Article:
English is the predominant
language in New Zealand, spoken by 98 percent of the population. New Zealand English is similar to Australian English; the main difference is the accent and the same happens
with other countries.
After the Second World War, Māori
were discouraged from speaking their own language and used to exist as a
community language only in a few remote areas. In 1987, after a process of
revitalization it was declared one of New Zealand's official languages and is
now spoken by 4.1 percent of the population.
Samoan is one of the most widely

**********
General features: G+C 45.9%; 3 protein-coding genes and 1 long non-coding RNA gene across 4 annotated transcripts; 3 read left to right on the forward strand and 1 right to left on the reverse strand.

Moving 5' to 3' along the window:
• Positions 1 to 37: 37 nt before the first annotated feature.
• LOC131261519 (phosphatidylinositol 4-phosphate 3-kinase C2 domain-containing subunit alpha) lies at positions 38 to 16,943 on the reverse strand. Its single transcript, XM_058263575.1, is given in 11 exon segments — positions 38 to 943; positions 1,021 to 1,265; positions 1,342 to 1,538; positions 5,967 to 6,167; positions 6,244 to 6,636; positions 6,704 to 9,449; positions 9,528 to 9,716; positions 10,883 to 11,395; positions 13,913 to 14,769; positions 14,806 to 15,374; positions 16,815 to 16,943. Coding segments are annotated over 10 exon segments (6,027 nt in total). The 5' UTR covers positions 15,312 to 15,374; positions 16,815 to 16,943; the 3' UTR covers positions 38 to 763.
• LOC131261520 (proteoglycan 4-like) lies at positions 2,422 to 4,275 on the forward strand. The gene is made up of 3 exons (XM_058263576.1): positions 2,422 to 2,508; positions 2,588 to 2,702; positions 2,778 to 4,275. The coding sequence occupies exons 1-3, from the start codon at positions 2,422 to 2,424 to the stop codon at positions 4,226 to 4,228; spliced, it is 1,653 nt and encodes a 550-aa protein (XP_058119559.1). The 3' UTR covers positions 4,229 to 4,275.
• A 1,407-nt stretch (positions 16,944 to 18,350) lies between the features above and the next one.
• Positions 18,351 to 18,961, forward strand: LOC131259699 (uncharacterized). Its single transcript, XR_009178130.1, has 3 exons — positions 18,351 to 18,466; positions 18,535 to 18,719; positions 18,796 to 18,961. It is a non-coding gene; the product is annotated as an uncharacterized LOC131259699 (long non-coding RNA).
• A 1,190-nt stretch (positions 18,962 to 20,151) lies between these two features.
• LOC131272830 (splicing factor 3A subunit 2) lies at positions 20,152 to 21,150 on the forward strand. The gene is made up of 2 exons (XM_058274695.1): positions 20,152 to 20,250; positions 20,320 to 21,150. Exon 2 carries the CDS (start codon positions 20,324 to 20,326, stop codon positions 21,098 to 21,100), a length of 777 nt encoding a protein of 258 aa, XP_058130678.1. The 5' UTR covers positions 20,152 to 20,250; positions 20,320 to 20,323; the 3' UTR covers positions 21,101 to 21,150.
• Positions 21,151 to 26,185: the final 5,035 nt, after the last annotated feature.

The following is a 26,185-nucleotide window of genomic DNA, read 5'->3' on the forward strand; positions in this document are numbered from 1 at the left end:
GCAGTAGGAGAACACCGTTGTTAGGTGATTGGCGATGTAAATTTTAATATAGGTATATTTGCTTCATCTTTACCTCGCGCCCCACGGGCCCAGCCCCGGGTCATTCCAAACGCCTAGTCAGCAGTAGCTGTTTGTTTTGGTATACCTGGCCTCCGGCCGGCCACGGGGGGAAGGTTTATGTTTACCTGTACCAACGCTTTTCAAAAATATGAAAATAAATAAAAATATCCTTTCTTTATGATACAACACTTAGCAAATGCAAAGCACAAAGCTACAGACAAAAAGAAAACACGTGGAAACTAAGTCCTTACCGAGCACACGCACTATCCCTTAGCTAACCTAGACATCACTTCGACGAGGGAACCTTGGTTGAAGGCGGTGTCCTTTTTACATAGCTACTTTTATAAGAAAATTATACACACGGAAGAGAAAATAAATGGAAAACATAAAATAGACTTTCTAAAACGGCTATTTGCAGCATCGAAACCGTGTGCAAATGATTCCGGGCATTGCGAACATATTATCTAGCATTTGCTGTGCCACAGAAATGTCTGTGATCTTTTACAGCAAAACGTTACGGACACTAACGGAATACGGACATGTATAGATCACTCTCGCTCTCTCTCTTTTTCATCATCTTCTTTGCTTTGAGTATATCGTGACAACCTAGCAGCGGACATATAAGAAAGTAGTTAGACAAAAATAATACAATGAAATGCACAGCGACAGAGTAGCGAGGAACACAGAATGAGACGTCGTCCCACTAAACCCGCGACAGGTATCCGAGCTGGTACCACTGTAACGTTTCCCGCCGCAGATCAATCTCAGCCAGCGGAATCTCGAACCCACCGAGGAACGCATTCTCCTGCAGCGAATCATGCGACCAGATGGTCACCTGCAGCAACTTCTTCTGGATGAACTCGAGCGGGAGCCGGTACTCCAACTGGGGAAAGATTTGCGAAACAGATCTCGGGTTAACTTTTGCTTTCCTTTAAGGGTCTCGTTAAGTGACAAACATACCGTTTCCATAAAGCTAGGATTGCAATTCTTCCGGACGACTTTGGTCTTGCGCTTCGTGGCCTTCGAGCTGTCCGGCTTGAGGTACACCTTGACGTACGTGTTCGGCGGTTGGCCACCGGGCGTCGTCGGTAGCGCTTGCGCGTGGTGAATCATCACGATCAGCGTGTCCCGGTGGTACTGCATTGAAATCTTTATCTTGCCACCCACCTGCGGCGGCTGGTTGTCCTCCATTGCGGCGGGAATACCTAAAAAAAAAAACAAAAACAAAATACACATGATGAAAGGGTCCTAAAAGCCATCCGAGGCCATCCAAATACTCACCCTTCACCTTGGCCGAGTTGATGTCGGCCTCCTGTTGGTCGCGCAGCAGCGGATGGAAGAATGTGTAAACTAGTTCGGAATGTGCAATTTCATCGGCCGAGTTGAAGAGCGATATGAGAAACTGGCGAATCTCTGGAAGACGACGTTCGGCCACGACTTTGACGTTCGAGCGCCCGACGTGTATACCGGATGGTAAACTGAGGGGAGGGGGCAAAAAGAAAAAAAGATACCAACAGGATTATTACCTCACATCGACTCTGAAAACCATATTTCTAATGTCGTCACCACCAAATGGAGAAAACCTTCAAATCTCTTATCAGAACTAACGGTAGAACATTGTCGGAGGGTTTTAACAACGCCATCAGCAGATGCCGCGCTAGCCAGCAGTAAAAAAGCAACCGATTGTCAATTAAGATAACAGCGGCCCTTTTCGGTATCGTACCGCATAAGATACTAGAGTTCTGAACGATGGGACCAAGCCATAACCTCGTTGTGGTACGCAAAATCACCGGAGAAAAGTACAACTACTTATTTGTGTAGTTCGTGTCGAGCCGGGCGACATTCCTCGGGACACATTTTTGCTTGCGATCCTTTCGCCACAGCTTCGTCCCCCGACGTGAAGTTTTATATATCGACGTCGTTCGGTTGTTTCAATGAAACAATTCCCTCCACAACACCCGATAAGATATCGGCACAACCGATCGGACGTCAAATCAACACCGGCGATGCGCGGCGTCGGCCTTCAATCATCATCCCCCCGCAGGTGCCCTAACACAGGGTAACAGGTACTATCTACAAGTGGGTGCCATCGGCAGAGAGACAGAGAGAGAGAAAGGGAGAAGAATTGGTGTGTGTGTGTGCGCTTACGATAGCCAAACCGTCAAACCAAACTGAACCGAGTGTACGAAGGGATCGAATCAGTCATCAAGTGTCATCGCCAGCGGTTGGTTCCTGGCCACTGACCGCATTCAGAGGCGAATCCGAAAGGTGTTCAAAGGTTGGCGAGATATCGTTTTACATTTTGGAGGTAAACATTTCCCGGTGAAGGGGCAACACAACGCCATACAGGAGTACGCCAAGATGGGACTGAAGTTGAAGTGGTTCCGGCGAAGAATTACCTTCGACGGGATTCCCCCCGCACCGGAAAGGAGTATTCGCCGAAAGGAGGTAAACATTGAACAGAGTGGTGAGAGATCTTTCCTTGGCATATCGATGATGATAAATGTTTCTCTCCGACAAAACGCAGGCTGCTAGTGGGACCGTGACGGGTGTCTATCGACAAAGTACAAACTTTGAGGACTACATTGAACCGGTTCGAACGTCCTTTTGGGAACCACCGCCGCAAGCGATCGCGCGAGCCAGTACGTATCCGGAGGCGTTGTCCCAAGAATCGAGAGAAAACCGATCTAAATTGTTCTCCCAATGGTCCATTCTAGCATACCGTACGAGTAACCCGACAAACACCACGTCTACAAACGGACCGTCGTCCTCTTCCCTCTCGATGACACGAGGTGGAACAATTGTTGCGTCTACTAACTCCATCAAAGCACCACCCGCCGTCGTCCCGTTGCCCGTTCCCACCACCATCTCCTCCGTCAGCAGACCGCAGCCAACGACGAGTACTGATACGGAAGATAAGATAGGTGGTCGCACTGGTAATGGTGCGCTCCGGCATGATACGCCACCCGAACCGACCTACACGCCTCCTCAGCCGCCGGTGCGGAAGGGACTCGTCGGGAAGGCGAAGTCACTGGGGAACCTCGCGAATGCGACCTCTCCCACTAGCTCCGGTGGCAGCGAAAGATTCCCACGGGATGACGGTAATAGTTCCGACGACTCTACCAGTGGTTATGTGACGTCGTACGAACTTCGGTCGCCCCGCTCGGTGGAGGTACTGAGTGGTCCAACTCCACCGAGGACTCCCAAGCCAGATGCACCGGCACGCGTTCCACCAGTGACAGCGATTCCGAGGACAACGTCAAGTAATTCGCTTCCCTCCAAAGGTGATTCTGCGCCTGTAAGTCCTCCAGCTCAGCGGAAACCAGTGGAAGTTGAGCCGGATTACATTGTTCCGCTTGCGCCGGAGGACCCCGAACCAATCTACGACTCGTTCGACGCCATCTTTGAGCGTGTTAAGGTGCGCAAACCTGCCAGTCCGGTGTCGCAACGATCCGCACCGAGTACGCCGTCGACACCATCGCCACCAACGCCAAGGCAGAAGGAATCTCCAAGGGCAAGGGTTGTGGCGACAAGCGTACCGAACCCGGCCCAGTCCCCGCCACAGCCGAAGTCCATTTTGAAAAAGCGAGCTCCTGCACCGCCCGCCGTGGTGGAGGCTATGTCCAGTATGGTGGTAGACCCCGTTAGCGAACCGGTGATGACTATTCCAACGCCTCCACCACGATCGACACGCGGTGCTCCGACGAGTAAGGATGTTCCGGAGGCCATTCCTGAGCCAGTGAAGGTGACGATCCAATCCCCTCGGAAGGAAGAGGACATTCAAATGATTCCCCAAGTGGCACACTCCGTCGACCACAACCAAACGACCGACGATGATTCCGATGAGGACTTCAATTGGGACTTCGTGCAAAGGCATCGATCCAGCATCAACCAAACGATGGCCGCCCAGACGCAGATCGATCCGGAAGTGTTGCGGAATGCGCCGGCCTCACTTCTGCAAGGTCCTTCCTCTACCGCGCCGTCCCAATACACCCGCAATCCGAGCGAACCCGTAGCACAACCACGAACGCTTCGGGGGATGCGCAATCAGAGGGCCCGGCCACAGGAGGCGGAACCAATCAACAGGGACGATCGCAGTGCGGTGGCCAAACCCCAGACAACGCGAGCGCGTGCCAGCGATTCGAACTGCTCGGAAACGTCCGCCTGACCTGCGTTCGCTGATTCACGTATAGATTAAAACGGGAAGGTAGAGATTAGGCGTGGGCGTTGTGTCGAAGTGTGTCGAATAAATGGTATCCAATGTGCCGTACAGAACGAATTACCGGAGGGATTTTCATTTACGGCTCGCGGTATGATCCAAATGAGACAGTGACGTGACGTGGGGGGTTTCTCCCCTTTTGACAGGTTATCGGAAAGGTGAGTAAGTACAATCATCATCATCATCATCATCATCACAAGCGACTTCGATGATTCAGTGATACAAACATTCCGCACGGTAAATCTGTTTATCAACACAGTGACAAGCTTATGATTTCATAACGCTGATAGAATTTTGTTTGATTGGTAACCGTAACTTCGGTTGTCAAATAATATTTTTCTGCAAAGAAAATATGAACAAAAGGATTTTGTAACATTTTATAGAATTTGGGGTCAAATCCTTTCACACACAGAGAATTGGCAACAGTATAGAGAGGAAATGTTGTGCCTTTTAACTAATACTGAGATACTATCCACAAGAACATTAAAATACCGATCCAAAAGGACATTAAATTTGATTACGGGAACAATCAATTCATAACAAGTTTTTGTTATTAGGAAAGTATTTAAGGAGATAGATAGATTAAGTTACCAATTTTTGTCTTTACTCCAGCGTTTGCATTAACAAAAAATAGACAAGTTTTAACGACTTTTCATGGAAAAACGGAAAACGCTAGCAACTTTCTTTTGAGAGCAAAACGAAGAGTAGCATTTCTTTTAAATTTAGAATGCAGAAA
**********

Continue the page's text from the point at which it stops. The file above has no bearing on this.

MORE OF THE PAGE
spoken languages in New Zealand (2.3 percent), followed by French, Hindi,
Yue and Northern Chinese. New Zealand Sign Language, made an official language in 2006, is used by
approximately 28,000 people.
Māori quickly adopted
writing as a means of sharing ideas; many of their oral stories and poems were
converted to the written form. Most early English literature was obtained from
Britain and it was not until the 1950s when New Zealand literature started to
become widely known.
In the 1930s writers began to develop stories increasingly focused on
their experiences in New Zealand, specially influenced by global trends, like
modernism, and events, such as the Great Depression. Participation in the world
wars gave some New Zealand writers a new perspective on New Zealand culture and
with the post-war expansion of universities, local literature flourished.